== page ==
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Gratitude and reverence

More than 2,000 years later, the risen Christ remains the beating heart of Easter. A message from the moderator.

By Mardi Tindal

Is there anything better than reading old love letters? Each line rekindles the energetic flame that makes anything possible.

I revisited some of my old love letters recently. I wrote them a decade ago, from October 2001 to May 2002 — but not to my spouse. I wrote them during a year of intense spiritual discipline.

As part of a group organized by the United Church’s Five Oaks Centre in Paris, Ont., and the Lowville Prayer Centre, then based in Hamilton, I set out to follow the spiritual exercises of St. Ignatius. This involved daily personal prayer and journal writing, as well as regular meetings with my spiritual director and the group. Lorraine Dykman, a retired secondary school teacher and an active United Church member, is an experienced spiritual director. She adeptly guided us in an Ignatian-inspired program adapted to fit “our United Church sensibilities.”

For those of us born and bred in the United Church, praying in the way of the founder of the Jesuit religious order was a new experience. And yet Ignatius of Loyola offered a spiritual approach that we long for in The United Church of Canada — an approach to sustain faith while doing justice. He revitalized Christian faith with a return to Jesus, the source of our life in the body of Christ. As Lorraine guided us, we committed significant daily time and discipline to discover the voice of the Holy Spirit in our lives.

Ignatian exercises are grounded in intense gratitude and reverence. They bring us into a warm relationship with Jesus and his family, friends and followers. They changed my prayer life forever and are the reason why my journal of that time reads like love letters.

As we began that autumn, I was struggling to discern a heavy vocational question and trying to be a good parent to sons in their late teens. Abundant love was threatened by cramping anxiety in both circumstances. I was ripe for a fresh approach, one that would help me enter into the intentions of Jesus, intentions of love that were in me but had become obscured by daily worries. In a 1991 article in Sojourners magazine, Monika K. Hellwig observed, “Much of the reflection in the [Ignatian] Exercises is geared to an effort to share the vision of Jesus and understand what he was and is trying to do in the world and its history.” And, I would add, what he’s trying to do in us and in the church.

Perhaps you can get a glimpse of what Christ was trying to do in my life from these few phrases taken from letters I wrote at Easter 2002: “The worries of my life are nothing but tiny ripples in the ocean of your Love. . . . I want to live every moment in this new understanding. . . . Keep me open to your love and grace, and inspire me to know how to respond well to your pleasure in your creation.”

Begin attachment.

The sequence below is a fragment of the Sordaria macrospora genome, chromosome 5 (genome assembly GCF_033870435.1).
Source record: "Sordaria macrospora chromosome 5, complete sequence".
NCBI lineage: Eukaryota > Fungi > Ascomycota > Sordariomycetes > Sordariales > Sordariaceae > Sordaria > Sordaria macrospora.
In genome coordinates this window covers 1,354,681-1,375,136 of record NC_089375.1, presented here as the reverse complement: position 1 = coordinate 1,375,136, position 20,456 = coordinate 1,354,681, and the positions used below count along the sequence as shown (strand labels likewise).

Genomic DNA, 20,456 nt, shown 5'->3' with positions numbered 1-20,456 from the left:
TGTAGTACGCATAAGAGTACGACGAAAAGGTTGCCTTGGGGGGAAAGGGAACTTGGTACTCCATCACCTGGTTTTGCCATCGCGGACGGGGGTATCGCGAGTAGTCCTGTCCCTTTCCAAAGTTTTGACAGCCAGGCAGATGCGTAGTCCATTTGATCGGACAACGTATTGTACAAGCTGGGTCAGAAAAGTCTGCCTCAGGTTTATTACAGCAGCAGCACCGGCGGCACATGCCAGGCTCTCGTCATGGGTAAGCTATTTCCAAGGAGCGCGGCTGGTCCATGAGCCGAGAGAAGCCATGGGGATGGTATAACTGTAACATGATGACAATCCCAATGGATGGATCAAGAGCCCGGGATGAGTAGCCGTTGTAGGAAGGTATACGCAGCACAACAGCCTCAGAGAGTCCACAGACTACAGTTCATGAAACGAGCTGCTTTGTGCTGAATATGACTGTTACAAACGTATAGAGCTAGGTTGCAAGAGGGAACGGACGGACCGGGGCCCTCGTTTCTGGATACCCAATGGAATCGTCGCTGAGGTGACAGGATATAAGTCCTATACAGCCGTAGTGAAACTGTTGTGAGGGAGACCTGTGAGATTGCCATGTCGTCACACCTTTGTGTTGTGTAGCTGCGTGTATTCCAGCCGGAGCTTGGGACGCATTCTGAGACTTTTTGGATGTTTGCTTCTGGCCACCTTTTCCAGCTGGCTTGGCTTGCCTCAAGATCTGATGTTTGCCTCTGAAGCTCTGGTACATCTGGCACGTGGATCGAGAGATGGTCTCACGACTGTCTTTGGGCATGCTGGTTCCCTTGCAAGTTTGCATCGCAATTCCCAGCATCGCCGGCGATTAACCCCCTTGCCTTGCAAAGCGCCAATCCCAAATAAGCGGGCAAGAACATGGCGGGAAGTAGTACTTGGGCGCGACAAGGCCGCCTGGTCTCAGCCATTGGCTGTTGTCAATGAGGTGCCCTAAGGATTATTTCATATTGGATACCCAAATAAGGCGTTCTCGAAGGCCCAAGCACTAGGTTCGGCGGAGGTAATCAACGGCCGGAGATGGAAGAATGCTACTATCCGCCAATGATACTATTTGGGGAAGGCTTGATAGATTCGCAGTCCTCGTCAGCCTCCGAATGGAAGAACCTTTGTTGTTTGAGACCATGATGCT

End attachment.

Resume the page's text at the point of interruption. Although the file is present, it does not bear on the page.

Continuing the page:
Can you imagine how this reconnecting with the risen Christ helped to restore my family relationships? How it compelled me to accept the call to become the director of Five Oaks? How it deepened my appreciation of how my teenage sons and I were all children of God?

Hellwig goes on to write that the Ignatian approach “declares that the world as we have it is not the best we can hope for, nor the world that God intends, but a badly broken and distorted one which can be restored and be immeasurably better . . . than it now is.”

In other words, prayer that is restorative to our own lives and relationships is prayer that proves restorative for the world and the church. It opens us to God’s intentions, imagining and creating new possibilities in and through us.

These days, the anxieties that threaten to cramp abundant love centre on my concerns about widening economic disparity and accelerating global climate change. Reason alone does not adequately guide us; only Spirit can inspire and sustain a faith that seeks justice — whole Earth justice. And so, reading and journalling anew, I am immersed again in the ocean of God’s love for Earth and each of us in it. God’s intention is abundance. The opportunities are endless. Restoration is possible.

Scripture suggests that everyone who loved Jesus encountered the risen Christ. We too have the opportunity to encounter the risen Christ. And our resurrection experiences are restorative for the soul, for family and community, and for Creation.

Praying and living with Christ re-kindles the energetic flame that sustains an active faith. What practices help you reconnect with that flame? May Easter bless your relationship with the living Christ, and may your faith doing justice be sustained.  




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